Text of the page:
An empathy interview uses a semi-structured protocol to elicit stories, uncover unacknowledged needs, and center those needs in our improvement efforts. Empathy interviews help ensure that the diverse lived experiences of people are centered in our work.
Empathy interviews are one-on-one conversations that use open-ended questions to elicit stories about specific experiences that uncover unacknowledged needs of those in our community. In student-powered improvement, empathy interviews with students can help teams with any aspect of continuous improvement. For example, empathy interviews can:
Consider these examples:
In the empathy interviews case study, team members conducted monthly empathy interviews with students who were likely to be admitted into college but less likely to enroll. By listening deeply, team members gained an understanding of how students of color were experiencing their school’s college and career systems. With this new knowledge, they could then design toward students’ real needs.
In the student network case study, students themselves learned how to conduct and analyze empathy interviews with their peers about transitions into ninth grade and their experiences in school that year. Students analyzed data from these interviews and designed change ideas based on what they learned.
With a specific purpose in mind, it is imperative that teams consider whose stories most need to be heard through empathy interviews. Most often, teams should prioritize listening to students who have been historically marginalized by school systems. Without hearing their stories and perspectives, we risk maintaining the status quo.
Empathy interviews differ from traditional interviews. These questions ask people to share specific stories. A typical empathy interview protocol has four to eight open-ended, story-based questions. The most common question stems are:
As an interviewer, your goal is to follow the participants’ stories—not try to direct them with leading questions. In essence, you create the conditions to really hear the stories of people navigating your system. Therefore, after an initial answer to a question, the interviewer should use open-ended probes like these:
At the heart of an empathy interview is empathy itself. To practice empathy requires attention to the conditions in which the protocol is put in place. Interviewers should reflect on questions such as, “How does my identity affect how and what people share with me?” and, “How do I maintain awareness of my biases and challenge them?”
Strategies to create comfort during an empathy interview include:
Using these strategies usually requires understanding and practice opportunities for the interview team. If you do not have experience with empathy interviews in your system, consider help from an outside organization like Community Design Partners.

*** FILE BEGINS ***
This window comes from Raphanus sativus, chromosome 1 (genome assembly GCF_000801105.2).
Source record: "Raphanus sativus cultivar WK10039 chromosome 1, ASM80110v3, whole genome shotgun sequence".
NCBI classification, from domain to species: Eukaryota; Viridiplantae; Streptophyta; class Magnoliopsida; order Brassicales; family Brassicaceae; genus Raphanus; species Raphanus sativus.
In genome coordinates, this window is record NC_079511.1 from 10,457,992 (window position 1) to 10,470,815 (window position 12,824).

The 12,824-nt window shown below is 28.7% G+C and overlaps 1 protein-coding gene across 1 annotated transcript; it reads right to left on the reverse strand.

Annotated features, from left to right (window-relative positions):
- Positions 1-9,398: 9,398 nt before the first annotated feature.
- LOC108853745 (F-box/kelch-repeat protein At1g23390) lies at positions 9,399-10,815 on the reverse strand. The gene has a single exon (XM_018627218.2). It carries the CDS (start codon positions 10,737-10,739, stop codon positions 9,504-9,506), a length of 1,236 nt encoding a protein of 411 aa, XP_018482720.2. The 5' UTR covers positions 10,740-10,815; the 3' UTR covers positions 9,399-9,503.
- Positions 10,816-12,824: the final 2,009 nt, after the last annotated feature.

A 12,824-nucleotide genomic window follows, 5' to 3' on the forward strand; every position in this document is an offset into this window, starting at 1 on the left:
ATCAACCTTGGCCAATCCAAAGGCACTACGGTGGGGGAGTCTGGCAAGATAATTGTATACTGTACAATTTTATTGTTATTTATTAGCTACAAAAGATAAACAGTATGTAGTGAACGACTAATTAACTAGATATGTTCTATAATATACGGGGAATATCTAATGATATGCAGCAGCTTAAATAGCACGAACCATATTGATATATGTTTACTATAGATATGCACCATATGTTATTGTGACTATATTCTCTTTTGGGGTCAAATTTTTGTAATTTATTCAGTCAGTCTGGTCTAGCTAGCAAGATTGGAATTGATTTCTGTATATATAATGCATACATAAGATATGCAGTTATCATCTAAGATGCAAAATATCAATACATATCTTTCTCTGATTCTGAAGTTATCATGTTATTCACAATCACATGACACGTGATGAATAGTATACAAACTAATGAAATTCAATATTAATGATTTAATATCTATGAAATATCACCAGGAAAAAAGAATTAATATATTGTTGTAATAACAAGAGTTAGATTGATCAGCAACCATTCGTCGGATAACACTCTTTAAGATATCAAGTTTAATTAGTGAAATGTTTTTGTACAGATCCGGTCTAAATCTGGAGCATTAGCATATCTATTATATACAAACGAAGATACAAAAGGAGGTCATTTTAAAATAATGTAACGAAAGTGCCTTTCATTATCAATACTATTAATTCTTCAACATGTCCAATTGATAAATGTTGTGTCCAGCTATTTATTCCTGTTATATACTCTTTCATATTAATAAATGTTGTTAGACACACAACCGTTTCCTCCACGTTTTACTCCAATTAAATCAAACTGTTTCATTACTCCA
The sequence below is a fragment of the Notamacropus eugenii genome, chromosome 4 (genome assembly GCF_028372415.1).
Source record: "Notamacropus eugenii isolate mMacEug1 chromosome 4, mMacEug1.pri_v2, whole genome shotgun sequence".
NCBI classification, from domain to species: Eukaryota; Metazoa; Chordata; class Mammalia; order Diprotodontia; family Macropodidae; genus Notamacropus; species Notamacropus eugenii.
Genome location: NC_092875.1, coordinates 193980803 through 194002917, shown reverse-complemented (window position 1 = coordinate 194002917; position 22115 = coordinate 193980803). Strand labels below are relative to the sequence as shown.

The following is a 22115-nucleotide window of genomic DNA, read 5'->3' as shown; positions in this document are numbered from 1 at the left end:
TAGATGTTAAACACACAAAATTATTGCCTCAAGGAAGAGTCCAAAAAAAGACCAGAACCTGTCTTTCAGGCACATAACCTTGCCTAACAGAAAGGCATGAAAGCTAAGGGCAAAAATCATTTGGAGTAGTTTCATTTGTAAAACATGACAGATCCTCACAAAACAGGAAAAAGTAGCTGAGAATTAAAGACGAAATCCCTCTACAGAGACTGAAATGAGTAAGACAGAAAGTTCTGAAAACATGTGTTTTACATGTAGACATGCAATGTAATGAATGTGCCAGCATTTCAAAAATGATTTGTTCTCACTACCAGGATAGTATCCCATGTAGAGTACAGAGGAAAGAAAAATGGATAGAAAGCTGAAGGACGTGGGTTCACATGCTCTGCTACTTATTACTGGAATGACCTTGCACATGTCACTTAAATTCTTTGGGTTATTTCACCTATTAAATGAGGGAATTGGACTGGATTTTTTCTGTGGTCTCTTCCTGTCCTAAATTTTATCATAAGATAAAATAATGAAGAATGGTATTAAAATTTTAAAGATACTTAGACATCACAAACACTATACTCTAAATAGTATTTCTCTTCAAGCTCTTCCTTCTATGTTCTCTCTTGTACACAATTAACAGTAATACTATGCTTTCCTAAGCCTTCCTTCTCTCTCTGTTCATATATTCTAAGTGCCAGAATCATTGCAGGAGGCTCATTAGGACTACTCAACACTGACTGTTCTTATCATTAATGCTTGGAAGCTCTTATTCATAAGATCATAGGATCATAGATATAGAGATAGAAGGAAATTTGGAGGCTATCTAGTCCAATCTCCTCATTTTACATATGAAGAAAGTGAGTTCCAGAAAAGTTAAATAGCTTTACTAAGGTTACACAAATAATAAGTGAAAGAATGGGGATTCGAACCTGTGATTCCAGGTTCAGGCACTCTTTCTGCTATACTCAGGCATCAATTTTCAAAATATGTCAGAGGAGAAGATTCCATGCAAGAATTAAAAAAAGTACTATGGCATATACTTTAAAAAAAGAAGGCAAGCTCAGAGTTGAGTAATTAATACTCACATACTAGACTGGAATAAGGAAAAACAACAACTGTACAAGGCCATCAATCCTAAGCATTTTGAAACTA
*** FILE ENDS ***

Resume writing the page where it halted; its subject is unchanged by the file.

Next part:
There are many details to consider for empathy interviews.
Interview Team. Assemble a team of interviewers that is both broad and diverse. As you build the team, consider:
Note-Taking. It may feel like note-taking is rude or impacts the rapport, but actually, it is an important safeguard against bias and inference. Share that with the person you interview. Then capture as much as possible in your notes, including direct quotes.
Data Collection. Make sure interviewers can store their notes in a secure data portal, and that names and identifying information are not recorded in the data set. It is easy to build a simple data collection form with a tool such as Google Forms. Include the interviewer’s name, but make sure you do not have anyone write the interviewee’s name, phone number, or address.
Analysis. Set aside adequate time to make sense of empathy interview data.
Who: Invite as many diverse perspectives as possible; multiple perspectives are one way to guard against bias. Consider whether the interviewed family members can also join the analysis.
When: Analyze data any time after the data set is complete. The amount of time you need depends on the number of interviewers and the number of people on the analysis team.
How: A common approach to analyzing data is called “headlining.” Team members form pairs or small groups to read and summarize headlines from each interview using descriptive sentences or direct quotes. Once finished, group all of the headlines by theme. Make sure to remain descriptive and avoid judgment, inference, or solutions. For more support on empathy interview analysis, contact Community Design Partners.
Circle Back. It’s important to return to your interviewees with any summary or follow-up. This is a way to show students that their stories and experiences matter.
How will we attend to the logistics of empathy interviews?